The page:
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There’s an old saying about glass houses and stones that seems apropos of a critical finger pointed toward the growing musical folio of John Corbett. As a music critic who can play nary a lick who am I to launch arrows from a quiver of complaint at what seems like a body of work based predominately in self-indulgence? Still, there’s the flipside that states any musician who pitches his wares in the public eye is fair game for evaluation by both educated and novice ears. The very fact that Corbett continues to release his music commercially seems to suggest that he’s steeled himself for the barrage of brickbats that is likely to assail his efforts. On this latest entry he joins forces with respected, if somewhat obscure improvisor Davey Williams and once again supplicates himself at the feet of his peers and listeners at large with another generous slice of idiosyncratic navel-gazing sound collage.
As in the past humor plays an integral role in the finished product. From track titles to the revisionist sleeve notes penned by Williams and beautifully illustrated by Hal Rammel that cast an instinctual nod toward earlier iconoclastic liner scribes like John Fahey, the project seems to be more about the those behind the microphones than the luckless few in front of the speakers. An inventory of Corbett’s instrumental palette and the way it plays out on record points to musicality far removed from traditional conservatory study. His ‘techniques’ instead appear the product of ‘tinkering around’ with the prime directive being the creation of sound for sound’s sake. An early example surfaces on “Something Tall and Cool” where his craggy acoustic strumming caulks the corners around Williams’ squiggly string shapes. “When We Jammed with El Rushbo” is a teetering sculpture of badly tuned radio and fragmentary guitar scrapes that plods on for about six minutes too long. “Magic Wind” mixes rocket science riffing with buzzing and twittering radio synth static into a blend that is initially intriguing in its ambient properties, but quickly diminishes under threadbare reiteration.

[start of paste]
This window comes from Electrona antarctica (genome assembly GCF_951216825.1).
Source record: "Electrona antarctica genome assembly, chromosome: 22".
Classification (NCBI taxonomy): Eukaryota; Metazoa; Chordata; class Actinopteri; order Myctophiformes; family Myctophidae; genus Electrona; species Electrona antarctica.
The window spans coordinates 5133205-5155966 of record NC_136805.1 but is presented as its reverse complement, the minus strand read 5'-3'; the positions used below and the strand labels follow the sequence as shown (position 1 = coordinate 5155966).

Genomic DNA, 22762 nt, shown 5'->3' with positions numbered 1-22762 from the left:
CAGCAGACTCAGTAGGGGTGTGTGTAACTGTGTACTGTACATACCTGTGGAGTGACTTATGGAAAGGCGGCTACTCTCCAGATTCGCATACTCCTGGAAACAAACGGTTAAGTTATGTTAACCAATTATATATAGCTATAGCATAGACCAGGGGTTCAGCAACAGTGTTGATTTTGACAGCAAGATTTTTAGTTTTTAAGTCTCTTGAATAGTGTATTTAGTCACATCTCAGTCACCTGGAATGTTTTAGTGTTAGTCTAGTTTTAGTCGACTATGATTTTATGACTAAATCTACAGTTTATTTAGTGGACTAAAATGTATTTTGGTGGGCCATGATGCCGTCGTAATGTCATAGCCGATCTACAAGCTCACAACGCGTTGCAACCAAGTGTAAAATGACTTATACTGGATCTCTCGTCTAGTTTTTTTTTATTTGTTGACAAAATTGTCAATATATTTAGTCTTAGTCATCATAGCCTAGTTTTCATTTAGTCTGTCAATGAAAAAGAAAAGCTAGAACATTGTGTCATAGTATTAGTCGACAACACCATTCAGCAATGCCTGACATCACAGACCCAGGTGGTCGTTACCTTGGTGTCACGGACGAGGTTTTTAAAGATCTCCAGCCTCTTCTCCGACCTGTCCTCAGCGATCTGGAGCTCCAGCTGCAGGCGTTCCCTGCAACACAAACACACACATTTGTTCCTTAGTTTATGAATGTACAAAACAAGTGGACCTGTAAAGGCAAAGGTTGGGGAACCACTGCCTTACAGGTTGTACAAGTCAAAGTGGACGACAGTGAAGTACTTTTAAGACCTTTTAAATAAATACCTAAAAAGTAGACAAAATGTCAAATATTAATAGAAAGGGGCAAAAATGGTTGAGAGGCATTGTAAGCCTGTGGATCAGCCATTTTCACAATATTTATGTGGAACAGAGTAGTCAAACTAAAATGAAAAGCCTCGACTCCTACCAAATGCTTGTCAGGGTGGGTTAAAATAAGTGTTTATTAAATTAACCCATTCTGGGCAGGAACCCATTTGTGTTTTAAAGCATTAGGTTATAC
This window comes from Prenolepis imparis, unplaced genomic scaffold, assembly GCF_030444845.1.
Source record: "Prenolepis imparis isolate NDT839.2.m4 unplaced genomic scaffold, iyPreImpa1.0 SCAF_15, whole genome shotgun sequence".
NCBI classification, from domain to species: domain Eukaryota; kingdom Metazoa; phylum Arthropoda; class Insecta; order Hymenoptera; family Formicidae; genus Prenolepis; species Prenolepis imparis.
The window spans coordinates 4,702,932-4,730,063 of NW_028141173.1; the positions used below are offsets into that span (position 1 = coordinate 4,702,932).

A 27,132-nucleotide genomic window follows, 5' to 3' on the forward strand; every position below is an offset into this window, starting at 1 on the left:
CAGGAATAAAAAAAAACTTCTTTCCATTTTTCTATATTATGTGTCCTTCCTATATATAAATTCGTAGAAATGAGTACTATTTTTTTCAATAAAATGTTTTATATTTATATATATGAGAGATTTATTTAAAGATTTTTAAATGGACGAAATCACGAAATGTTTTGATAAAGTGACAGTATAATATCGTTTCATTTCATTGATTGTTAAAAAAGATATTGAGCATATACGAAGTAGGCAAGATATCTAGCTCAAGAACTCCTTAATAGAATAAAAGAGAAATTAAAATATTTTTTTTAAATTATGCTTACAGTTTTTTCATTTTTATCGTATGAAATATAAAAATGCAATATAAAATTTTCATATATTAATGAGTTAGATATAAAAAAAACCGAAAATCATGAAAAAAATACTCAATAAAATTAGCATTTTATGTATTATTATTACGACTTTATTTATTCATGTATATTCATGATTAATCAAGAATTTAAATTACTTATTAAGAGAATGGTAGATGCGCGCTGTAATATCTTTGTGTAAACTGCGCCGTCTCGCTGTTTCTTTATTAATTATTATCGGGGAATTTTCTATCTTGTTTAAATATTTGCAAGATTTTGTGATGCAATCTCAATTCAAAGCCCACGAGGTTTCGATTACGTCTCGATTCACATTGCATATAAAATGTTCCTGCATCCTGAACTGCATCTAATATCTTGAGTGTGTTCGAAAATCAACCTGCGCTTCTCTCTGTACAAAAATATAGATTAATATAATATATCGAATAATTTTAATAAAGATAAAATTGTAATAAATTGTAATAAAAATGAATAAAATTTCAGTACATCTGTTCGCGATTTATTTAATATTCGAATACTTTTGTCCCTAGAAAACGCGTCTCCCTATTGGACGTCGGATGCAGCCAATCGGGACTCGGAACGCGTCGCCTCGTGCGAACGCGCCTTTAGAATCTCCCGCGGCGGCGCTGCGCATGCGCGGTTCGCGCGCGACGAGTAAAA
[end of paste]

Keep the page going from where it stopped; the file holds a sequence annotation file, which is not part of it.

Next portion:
Perhaps these pieces would play out better in a live setting where visual elements and theatrics could expand on the base level of irreverent sound making. As they stand in the stilted medium of the purely audio, they make for an experience that quickly grows tiresome for anyone not attuned to the madcap randomness that seems to be the duo’s stock and trade. Corbett’s contributions to creative improvised music are swiftly approaching the immeasurable. His place in the history books is secure. But even with these well-deserved accolades, it’s difficult not to speculate and lament the identity of the Atavistic project that earned more shelf time in order for this disc to receive a release date.
Atavistic on the web: http://www.atavistic.com
Track Listing: Playing Along/ Something Tall and Cool (for Stefan Harde)/ When We Jammed with El Rushbo/ What a Waste of Succotash/ Magic Wind (for HPB)/ The Untitled Ballad of the Ballad that Wouldn
Personnel: Davey Williams- electric guitar; John Corbett- acoustic guitar, turntable, synthesizer, radio, keymonica. Recorded: October 31, 2000, Chicago, IL.
I love jazz because anything is possible; it has few rules and the best jazz breaks those ones. I prefer free improv because it doesn't really have any rules at all.
I was first exposed to jazz in my teens (in the late sixties).
The first jazz record I bought was Filles de Kilimanjaro by Miles Davis, shortly followed by Extrapolation by John McLaughlin.
My advice to new listeners is to listen as widely as possible and not to make snap judgments--stick with it.